You’re Only Too Old If You Think You Are

When I was in college I began taking ballet classes. Everyone laughed at me, because I was “too old” to start dancing. Ballet was for children or aspiring professionals, not adults who were stuck with the freshman fifteen. I ignored the naysayers and went to ballet class anyway. Funny, everyone stopped laughing when they saw the results.

After enjoying a rewarding career as a respiratory therapist, I decided to go back to school and pursue a career in physical therapy. Once again the naysayers came out in full force. The application process is too long and arduous. The competition is too fierce. I wasn’t smart enough. And my personal favorite—I was too old.

And yet again, I ignored the naysayers and went through the grueling application process. I graduated from Colorado University with my Master’s Degree in physical therapy just three months shy of my 40th birthday. Apparently I wasn’t too old.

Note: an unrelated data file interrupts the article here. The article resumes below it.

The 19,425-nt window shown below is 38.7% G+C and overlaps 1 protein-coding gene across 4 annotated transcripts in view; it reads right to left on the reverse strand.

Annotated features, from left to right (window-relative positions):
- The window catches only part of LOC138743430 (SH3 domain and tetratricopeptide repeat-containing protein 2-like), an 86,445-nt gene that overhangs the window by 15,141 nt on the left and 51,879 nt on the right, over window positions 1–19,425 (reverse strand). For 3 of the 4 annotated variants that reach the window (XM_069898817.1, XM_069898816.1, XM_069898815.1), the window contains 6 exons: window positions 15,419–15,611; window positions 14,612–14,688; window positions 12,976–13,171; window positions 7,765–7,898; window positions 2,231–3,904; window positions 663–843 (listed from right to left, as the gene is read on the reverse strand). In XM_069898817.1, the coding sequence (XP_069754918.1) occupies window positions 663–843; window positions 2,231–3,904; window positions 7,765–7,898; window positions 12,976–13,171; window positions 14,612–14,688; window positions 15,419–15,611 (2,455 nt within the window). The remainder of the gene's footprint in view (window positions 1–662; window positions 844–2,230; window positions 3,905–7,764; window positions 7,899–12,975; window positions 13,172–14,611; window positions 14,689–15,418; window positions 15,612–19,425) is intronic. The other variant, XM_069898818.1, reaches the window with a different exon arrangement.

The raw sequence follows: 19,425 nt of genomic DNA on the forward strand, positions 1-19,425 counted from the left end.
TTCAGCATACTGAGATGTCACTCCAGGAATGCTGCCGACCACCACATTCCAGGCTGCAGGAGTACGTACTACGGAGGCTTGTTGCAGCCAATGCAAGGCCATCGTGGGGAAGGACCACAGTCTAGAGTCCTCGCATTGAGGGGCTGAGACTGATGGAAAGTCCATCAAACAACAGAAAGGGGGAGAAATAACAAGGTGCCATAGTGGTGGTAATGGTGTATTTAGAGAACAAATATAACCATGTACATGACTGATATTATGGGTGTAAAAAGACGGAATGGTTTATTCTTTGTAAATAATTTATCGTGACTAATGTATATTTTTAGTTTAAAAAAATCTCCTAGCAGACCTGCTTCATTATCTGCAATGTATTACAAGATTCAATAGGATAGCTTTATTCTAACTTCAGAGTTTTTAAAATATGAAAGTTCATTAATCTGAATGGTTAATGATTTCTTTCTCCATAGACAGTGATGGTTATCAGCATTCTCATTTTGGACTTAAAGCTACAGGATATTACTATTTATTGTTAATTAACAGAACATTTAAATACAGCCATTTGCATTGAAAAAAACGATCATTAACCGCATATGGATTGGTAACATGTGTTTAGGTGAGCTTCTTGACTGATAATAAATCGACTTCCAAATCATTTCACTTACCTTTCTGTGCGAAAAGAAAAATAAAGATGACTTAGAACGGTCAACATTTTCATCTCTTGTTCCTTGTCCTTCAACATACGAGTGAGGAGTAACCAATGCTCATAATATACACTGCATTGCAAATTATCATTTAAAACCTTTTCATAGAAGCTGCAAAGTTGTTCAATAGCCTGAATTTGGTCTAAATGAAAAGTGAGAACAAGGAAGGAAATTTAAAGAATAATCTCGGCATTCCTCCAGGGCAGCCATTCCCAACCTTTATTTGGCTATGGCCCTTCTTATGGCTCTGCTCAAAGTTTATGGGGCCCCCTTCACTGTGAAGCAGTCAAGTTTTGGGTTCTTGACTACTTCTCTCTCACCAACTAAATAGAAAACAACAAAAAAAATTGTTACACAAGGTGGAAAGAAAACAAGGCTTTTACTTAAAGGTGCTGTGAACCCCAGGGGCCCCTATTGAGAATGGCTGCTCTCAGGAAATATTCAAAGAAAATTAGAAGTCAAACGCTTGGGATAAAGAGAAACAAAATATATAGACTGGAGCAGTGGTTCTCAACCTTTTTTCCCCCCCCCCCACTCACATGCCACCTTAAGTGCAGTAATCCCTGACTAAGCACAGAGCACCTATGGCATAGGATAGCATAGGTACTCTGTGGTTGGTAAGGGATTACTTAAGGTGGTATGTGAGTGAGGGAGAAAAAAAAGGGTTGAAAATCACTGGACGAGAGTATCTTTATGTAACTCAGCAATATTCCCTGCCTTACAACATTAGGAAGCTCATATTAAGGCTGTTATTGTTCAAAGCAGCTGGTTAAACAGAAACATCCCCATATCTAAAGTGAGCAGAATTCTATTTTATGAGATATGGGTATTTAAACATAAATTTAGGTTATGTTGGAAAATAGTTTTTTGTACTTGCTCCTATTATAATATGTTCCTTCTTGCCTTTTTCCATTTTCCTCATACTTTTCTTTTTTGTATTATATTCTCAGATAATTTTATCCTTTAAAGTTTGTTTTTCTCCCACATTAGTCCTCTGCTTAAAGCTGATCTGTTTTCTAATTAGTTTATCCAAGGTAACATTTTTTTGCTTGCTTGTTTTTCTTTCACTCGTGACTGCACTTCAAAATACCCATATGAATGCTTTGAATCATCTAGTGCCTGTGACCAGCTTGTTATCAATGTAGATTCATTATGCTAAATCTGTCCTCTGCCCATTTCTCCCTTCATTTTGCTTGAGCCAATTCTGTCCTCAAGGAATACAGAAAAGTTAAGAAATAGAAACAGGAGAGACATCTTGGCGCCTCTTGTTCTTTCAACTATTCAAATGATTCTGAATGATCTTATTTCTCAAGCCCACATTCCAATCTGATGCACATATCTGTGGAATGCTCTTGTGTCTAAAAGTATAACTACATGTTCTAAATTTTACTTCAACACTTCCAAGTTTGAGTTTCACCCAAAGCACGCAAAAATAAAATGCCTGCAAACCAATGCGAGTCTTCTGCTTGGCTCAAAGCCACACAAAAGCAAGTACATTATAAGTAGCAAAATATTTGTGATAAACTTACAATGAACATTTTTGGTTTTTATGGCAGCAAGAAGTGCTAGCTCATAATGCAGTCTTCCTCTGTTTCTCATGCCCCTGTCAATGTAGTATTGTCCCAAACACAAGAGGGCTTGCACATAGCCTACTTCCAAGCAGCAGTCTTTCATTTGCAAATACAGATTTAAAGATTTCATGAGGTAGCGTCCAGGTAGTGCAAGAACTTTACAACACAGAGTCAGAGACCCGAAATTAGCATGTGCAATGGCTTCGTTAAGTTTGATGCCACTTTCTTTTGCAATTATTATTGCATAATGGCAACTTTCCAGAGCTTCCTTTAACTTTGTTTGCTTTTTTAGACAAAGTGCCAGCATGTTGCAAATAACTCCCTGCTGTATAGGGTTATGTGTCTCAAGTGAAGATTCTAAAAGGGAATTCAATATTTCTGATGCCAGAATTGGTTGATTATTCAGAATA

A few years later, at the tender young age of 47, I began studying an ancient Japanese martial art. Guess what my friends told me? Yep, you’re right! I was too old. but by now, they also included the phrase “and too frail.” Oh, really? Ten years later I became my teacher’s first female black belt. In the entire 20 year history of the school, no woman had ever received such a high rank. Hmm. Not only was I not too old, I wasn’t too frail, either.

Then, at the age of 58, I decided to listen to everyone’s sage advice and start engaging in more age-appropriate activities. But, I think I’ll save that juicy little tidbit for another day. The main point I wanted to make is that you’re only too old if you think you are. It doesn’t matter what anyone else thinks. Does it?

Should, Could, Would: Life’s Lessons From a Little Girl

Should, could, would. I was in first grade when I learned those words. My teacher was terrifying, and I believed she became a teacher to torture helpless children. She wore a perpetual scowl on her craggy face, and the only time she smiled was when she was berating one of her hapless students until they cried so hard their teeth rattled or they wet their pants. Many (like myself), were known to do both.